Later in the day I attended Hunger 101. I learned so much about St. Mary's Food Bank. Did you know one American dollar given to the Food Bank equates to 7 meals? They offered us satchels at the end of the workshop and suggested trying to go to a store and filling it with as many non-perishable food items we could find for a dollar, and then donate it.
I will eventually type my notes in because while attending the workshop on social media, I wrote down so many resources that I think will be helpful for the VOF correspondents, as well as anyone else on WP. Many have to do with helping processes of book keeping, small business organization, general technological organization, and the fast-pace we are heading to the main source of web access being a cellular phone. Some phones can even scan barcodes now! :O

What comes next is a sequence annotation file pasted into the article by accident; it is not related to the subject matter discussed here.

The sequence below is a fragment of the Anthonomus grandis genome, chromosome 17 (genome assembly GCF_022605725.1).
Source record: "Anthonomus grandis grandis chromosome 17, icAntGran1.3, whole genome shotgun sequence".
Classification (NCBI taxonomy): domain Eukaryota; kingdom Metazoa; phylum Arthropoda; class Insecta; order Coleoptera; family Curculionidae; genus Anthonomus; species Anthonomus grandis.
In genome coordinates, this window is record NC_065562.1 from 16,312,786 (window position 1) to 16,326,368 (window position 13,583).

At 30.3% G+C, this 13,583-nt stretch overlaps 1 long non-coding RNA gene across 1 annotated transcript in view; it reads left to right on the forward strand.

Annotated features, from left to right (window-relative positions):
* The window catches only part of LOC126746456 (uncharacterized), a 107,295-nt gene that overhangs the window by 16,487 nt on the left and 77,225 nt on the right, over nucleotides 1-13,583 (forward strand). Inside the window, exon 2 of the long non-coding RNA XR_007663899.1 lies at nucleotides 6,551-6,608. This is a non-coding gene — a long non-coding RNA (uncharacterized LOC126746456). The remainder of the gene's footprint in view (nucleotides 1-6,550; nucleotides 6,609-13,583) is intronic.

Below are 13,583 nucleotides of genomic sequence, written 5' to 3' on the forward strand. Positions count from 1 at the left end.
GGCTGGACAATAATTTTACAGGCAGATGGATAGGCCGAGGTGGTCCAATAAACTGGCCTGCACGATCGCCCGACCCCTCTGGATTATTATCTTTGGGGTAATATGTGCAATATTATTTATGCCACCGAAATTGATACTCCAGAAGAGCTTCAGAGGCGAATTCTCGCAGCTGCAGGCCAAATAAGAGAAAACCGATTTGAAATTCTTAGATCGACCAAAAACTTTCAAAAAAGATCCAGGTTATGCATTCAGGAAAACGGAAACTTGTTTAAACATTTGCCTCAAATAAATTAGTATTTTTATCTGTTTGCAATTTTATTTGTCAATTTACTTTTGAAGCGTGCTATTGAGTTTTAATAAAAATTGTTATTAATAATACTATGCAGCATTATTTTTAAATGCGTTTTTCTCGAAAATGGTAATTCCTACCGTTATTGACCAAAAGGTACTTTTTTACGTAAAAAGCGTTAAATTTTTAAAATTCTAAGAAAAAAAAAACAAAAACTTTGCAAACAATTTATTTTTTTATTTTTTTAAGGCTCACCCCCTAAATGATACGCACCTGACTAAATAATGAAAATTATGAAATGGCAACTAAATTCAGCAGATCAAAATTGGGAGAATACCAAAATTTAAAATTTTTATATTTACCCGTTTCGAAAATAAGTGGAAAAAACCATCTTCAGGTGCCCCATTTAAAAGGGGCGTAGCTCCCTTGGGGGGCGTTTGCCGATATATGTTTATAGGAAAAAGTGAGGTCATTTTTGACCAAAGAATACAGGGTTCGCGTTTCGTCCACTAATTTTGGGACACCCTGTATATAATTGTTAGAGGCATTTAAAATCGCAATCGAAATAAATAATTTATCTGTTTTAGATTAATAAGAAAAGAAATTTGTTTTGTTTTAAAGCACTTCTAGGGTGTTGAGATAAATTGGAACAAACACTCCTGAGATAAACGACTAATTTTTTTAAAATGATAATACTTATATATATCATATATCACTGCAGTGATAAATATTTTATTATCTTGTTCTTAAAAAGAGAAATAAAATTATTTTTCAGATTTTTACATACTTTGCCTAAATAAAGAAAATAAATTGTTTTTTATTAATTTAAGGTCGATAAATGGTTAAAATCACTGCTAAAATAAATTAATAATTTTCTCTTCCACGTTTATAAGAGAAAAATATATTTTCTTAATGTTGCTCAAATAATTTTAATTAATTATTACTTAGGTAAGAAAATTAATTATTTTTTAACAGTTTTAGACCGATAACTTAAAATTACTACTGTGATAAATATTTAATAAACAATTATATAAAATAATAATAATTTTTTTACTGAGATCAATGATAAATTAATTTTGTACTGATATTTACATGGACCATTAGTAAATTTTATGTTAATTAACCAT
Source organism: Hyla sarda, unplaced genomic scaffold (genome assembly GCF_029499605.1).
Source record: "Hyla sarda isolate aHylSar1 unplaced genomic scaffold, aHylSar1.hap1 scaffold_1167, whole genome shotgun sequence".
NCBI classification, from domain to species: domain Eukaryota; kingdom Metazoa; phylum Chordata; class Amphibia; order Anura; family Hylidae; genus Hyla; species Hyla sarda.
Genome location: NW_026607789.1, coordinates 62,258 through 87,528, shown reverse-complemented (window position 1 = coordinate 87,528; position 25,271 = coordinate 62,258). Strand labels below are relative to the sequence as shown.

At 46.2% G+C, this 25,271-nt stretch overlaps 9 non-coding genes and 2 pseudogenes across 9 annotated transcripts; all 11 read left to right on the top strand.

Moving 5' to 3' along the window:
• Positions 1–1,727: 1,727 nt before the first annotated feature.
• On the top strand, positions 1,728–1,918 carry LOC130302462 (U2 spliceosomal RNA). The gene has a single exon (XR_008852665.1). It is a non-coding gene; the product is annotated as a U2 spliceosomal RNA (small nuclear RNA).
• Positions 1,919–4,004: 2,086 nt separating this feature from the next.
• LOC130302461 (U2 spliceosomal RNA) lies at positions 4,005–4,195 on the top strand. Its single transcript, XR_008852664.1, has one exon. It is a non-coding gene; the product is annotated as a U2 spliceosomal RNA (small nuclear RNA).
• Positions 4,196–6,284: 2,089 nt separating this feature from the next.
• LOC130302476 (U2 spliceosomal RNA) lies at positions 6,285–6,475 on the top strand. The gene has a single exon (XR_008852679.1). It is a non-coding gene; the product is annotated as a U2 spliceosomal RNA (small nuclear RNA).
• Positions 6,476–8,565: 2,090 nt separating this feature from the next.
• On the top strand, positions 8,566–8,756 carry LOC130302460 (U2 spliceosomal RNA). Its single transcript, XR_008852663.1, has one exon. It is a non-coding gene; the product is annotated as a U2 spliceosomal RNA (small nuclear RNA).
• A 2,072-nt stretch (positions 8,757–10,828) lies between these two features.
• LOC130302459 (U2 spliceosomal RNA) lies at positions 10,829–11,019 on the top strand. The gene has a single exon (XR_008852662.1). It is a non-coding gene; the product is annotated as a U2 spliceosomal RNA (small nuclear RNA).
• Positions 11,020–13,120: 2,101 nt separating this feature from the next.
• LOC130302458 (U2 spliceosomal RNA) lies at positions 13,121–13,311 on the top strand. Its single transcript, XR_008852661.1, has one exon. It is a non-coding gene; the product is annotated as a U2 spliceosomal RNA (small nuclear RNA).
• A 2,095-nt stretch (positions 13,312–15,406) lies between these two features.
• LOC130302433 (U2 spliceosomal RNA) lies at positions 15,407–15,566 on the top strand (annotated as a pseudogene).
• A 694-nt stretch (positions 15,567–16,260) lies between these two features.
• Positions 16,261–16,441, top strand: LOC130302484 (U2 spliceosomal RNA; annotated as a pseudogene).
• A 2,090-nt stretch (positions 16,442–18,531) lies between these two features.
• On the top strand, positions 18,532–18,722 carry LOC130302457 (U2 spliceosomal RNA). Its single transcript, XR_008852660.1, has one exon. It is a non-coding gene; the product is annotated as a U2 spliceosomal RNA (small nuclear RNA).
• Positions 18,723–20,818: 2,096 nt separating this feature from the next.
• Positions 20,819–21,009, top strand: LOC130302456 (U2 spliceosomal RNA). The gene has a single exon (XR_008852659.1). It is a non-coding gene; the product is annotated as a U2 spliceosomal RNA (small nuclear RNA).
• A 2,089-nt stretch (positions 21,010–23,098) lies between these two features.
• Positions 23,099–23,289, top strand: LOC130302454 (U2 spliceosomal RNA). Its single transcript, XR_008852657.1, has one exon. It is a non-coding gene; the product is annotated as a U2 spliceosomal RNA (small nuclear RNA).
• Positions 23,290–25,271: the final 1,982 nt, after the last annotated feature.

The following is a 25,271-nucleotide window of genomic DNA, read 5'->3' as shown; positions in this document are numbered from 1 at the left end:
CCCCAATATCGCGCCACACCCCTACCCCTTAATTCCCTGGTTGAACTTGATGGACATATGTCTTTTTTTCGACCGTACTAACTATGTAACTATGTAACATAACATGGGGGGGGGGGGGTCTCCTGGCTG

I had no idea...but last year someone left a Blackberry in the men's bathroom at work...and the director sent out an email saying it was found. I was wondering the whole time why someone would want to go get their single berry from the office after it was on the floor of the men's bathroom. I had no idea a Blackberry was a phone. I know we are all at different levels of understanding with technology, but for the society I live in many would expect me to know such things.